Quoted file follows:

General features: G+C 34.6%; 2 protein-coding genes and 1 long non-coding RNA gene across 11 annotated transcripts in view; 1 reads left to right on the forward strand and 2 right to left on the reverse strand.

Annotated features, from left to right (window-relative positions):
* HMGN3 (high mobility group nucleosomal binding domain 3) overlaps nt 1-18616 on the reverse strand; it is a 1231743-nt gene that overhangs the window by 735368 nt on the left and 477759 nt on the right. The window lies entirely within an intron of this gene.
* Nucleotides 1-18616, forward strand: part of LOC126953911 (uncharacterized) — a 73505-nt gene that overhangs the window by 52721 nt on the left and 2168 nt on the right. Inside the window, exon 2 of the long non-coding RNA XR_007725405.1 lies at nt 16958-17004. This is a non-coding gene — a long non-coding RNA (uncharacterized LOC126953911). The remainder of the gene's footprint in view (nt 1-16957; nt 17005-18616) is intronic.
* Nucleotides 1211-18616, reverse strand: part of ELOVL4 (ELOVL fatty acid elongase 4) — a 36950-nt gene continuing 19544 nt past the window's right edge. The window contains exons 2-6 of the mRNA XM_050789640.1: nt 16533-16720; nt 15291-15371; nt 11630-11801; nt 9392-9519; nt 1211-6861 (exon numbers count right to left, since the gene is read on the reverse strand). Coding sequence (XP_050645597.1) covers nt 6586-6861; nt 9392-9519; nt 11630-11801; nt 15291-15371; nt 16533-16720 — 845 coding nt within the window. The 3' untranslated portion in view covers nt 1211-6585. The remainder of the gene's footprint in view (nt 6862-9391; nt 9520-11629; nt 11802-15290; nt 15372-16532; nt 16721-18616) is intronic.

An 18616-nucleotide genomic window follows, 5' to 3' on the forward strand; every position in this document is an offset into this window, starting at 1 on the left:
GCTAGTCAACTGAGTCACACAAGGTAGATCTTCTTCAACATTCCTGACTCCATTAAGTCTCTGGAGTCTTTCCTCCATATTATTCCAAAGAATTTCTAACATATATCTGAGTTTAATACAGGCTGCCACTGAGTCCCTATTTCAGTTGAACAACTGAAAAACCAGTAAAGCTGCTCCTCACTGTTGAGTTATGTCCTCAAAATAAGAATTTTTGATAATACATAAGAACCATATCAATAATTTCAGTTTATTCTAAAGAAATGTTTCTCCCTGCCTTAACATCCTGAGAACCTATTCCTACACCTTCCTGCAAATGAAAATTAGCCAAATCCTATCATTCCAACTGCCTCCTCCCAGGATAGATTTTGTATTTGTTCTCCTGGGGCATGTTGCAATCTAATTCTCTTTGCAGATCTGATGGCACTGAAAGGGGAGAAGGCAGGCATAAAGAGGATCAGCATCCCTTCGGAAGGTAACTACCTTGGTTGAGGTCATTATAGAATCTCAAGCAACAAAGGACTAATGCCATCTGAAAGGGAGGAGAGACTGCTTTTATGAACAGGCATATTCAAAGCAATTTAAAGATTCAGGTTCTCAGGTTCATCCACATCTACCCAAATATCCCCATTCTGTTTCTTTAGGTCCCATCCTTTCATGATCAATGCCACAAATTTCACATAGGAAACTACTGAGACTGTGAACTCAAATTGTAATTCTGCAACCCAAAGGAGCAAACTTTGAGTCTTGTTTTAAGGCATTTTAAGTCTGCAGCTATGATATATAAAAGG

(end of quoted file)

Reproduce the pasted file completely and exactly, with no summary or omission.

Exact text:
General features: G+C 34.6%; 2 protein-coding genes and 1 long non-coding RNA gene across 11 annotated transcripts in view; 1 reads left to right on the forward strand and 2 right to left on the reverse strand.

Annotated features, from left to right (window-relative positions):
* HMGN3 (high mobility group nucleosomal binding domain 3) overlaps nt 1-18616 on the reverse strand; it is a 1231743-nt gene that overhangs the window by 735368 nt on the left and 477759 nt on the right. The window lies entirely within an intron of this gene.
* Nucleotides 1-18616, forward strand: part of LOC126953911 (uncharacterized) — a 73505-nt gene that overhangs the window by 52721 nt on the left and 2168 nt on the right. Inside the window, exon 2 of the long non-coding RNA XR_007725405.1 lies at nt 16958-17004. This is a non-coding gene — a long non-coding RNA (uncharacterized LOC126953911). The remainder of the gene's footprint in view (nt 1-16957; nt 17005-18616) is intronic.
* Nucleotides 1211-18616, reverse strand: part of ELOVL4 (ELOVL fatty acid elongase 4) — a 36950-nt gene continuing 19544 nt past the window's right edge. The window contains exons 2-6 of the mRNA XM_050789640.1: nt 16533-16720; nt 15291-15371; nt 11630-11801; nt 9392-9519; nt 1211-6861 (exon numbers count right to left, since the gene is read on the reverse strand). Coding sequence (XP_050645597.1) covers nt 6586-6861; nt 9392-9519; nt 11630-11801; nt 15291-15371; nt 16533-16720 — 845 coding nt within the window. The 3' untranslated portion in view covers nt 1211-6585. The remainder of the gene's footprint in view (nt 6862-9391; nt 9520-11629; nt 11802-15290; nt 15372-16532; nt 16721-18616) is intronic.

An 18616-nucleotide genomic window follows, 5' to 3' on the forward strand; every position in this document is an offset into this window, starting at 1 on the left:
GCTAGTCAACTGAGTCACACAAGGTAGATCTTCTTCAACATTCCTGACTCCATTAAGTCTCTGGAGTCTTTCCTCCATATTATTCCAAAGAATTTCTAACATATATCTGAGTTTAATACAGGCTGCCACTGAGTCCCTATTTCAGTTGAACAACTGAAAAACCAGTAAAGCTGCTCCTCACTGTTGAGTTATGTCCTCAAAATAAGAATTTTTGATAATACATAAGAACCATATCAATAATTTCAGTTTATTCTAAAGAAATGTTTCTCCCTGCCTTAACATCCTGAGAACCTATTCCTACACCTTCCTGCAAATGAAAATTAGCCAAATCCTATCATTCCAACTGCCTCCTCCCAGGATAGATTTTGTATTTGTTCTCCTGGGGCATGTTGCAATCTAATTCTCTTTGCAGATCTGATGGCACTGAAAGGGGAGAAGGCAGGCATAAAGAGGATCAGCATCCCTTCGGAAGGTAACTACCTTGGTTGAGGTCATTATAGAATCTCAAGCAACAAAGGACTAATGCCATCTGAAAGGGAGGAGAGACTGCTTTTATGAACAGGCATATTCAAAGCAATTTAAAGATTCAGGTTCTCAGGTTCATCCACATCTACCCAAATATCCCCATTCTGTTTCTTTAGGTCCCATCCTTTCATGATCAATGCCACAAATTTCACATAGGAAACTACTGAGACTGTGAACTCAAATTGTAATTCTGCAACCCAAAGGAGCAAACTTTGAGTCTTGTTTTAAGGCATTTTAAGTCTGCAGCTATGATATATAAAAGG